A UK satellite technology firm has got the green light to send a data-relay spacecraft to the moon to help NASA, ESA and other space agencies communicate with future lunar missions.
Surrey Satellite Technology Ltd (SSTL) aims to launch the craft in 2022, to take part in an expected surge in missions to the Moon this decade. The UK government has confirmed a £274 million ($353m) annual investment with the European Space Agency (ESA) at a meeting in Seville earlier in February.
Manned and robotic lunar missions have traditionally used their own communications services, but as lunar exploration looks like ramping up, SSTL intends to offer a commercial service to agencies including ESA and NASA, whose Artemis program plans to send astronauts to the Moon for the first time since the 1970s. In particular, Lunar Pathfinder plans to aid communications from the Moon's polar regions and the otherwise-inaccessible dark side.
“Lunar Pathfinder will be the first commercial service to address the need for data relay around the Moon, and will not only demonstrate an innovative business idea, but we fully expect it to also stimulate the emerging Lunar market," said Phil Brownnett, SSTL’s managing director. "By pioneering a commercial solution and service delivery model in lunar orbit, SSTL and ESA are opening the door to providing services to the solar system, and contributing to the scientific progress of deep space exploration.”
The 280kg lunar spacecraft will communicate with systems in lunar orbit or on the surface using low-power S-band and UHF links, and relay communications back to Earth using long-distance X-band microwaves. If it is established before the Artemis program heads to the lunar South Pole in 2024, it could provide NASA with a reliable and cost-effective communications route and a higher bandwidth than the alternative of bringing its own relay spacecraft.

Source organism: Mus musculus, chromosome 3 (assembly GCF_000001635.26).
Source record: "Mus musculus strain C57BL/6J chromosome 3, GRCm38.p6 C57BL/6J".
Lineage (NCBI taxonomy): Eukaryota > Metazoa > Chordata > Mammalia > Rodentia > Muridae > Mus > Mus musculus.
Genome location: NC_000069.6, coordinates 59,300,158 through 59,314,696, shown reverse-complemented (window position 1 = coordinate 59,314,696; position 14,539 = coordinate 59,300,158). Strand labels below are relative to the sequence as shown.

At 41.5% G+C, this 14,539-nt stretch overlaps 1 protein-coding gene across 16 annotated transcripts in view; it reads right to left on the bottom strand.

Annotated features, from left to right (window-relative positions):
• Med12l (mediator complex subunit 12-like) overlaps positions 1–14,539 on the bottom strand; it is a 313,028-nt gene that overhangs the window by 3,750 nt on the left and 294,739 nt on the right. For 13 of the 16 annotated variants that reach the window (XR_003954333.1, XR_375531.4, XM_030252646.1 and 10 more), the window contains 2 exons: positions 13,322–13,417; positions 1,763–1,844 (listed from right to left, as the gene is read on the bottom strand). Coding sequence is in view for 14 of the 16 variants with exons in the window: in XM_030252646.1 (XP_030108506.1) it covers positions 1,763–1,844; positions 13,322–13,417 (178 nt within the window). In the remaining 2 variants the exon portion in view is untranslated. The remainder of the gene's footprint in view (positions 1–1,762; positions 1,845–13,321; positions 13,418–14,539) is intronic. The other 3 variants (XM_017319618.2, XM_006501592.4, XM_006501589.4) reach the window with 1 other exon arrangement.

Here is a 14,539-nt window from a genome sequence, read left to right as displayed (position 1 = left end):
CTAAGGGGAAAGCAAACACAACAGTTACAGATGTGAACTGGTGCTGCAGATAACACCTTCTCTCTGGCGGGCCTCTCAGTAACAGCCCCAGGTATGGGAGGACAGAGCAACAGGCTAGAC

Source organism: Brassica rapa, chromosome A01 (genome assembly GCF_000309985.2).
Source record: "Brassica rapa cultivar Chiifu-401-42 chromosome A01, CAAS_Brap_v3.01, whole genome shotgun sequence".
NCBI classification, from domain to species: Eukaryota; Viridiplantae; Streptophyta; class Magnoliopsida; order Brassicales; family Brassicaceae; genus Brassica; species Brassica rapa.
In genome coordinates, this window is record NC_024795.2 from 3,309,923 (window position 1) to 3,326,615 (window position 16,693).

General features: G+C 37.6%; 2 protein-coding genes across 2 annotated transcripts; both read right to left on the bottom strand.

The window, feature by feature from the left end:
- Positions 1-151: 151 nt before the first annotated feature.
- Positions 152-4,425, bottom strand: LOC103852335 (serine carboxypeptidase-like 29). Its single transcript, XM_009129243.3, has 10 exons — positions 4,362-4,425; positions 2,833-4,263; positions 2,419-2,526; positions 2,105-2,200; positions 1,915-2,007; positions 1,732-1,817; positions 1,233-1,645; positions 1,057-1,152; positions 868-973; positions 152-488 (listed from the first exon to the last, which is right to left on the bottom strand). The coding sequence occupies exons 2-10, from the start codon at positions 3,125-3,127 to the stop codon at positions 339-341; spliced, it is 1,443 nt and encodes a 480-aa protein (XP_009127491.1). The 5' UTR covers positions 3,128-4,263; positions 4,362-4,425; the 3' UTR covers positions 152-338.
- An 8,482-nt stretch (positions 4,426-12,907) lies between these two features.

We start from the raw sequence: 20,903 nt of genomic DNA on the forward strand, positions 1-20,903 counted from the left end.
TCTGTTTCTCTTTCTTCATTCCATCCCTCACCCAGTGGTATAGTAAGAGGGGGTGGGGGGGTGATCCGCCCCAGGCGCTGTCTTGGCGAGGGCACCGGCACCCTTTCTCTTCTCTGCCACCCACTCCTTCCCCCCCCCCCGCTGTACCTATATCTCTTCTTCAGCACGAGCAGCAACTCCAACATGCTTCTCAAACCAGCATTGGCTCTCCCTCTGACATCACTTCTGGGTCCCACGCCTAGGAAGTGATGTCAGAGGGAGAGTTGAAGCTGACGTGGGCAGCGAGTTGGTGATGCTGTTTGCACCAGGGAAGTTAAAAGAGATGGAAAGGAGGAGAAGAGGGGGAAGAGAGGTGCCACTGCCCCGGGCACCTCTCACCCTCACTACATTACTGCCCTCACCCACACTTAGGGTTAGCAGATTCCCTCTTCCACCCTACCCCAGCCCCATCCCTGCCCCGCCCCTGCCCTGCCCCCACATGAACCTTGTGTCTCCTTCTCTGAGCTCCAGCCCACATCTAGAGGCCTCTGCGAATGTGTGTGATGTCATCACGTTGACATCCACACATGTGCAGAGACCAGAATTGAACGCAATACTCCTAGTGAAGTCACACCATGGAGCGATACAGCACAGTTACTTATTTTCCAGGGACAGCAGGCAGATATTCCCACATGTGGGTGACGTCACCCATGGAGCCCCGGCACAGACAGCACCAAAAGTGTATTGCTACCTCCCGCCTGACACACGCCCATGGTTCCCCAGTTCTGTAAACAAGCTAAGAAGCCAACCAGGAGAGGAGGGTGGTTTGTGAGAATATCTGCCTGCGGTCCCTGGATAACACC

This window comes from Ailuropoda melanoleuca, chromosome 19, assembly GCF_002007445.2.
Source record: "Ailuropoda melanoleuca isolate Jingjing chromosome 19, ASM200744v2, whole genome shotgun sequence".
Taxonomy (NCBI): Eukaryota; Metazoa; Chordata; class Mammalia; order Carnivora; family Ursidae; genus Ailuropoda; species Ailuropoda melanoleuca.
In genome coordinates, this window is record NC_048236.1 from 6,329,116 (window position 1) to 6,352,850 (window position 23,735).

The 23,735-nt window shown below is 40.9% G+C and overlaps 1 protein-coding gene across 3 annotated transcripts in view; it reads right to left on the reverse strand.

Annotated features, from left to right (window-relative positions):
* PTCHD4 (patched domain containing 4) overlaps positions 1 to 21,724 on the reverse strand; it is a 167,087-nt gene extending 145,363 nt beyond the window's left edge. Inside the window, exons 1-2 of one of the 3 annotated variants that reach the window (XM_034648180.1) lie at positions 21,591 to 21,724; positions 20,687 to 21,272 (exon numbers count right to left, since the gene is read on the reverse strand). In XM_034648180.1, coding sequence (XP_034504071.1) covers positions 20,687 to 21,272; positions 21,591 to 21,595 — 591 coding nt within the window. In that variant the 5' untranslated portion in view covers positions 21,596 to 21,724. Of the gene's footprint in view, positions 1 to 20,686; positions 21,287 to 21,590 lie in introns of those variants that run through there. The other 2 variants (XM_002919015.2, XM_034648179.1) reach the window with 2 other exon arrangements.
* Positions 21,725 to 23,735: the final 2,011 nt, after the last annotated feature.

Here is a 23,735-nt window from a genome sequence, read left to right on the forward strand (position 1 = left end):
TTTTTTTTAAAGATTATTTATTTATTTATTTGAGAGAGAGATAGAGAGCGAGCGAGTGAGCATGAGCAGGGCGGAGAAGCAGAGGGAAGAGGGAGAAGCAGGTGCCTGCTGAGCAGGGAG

The Lunar Pathfinder will sit in a stable elliptical orbit with visibility of the Southern Lunar Hemisphere each day, to give the best opportunities for the transmission and reception of data between Earth and the Moon. It will be able to communicate to multiple Earth-based ground stations, including the Goonhilly Earth Station in Cornwall, UK.
"For small missions, in particular, the key barriers are still affordable access to lunar and deep space orbits and communications back to Earth. SSTL and Goonhilly Earth Station have jointly proposed a set of Commercial Lunar Mission Support Services (CLMSS) that, in the frame of a partnership with ESA, infrastructure to support the exploration of the Moon, and ultimately the sustainable development of a Lunar economy." says SSTL's brochure for the Lunar Pathfinder.
“This decade we will see humans and robots visit uncharted territory and return with new discoveries, communications is key to send scientific and operational data to Earth,” said David Parker, ESA’s director of human and robotic exploration. “We are returning to the Moon with commercial and international partners, and the Lunar Pathfinder mission will be an integral part.”
A lot of future lunar exploration will focus on the Aitken Basin, a giant impact crater on the far side of the moon which was discovered by lunar orbiters in the 1960s, and physically explored for the first time by the Chinese Chang'e-4 spacecraft and rover in 2019.
The lunar crust is very thin in the Basin, and it is believed to contain billions of tons of water, essential for the prospects of permanent lunar settlements.
Beyond Lunar Pathfinder, SSTL is developing plans for a constellation of communications spacecraft orbiting the Moon, which could extend to navigation services similar to terrestrial GPS.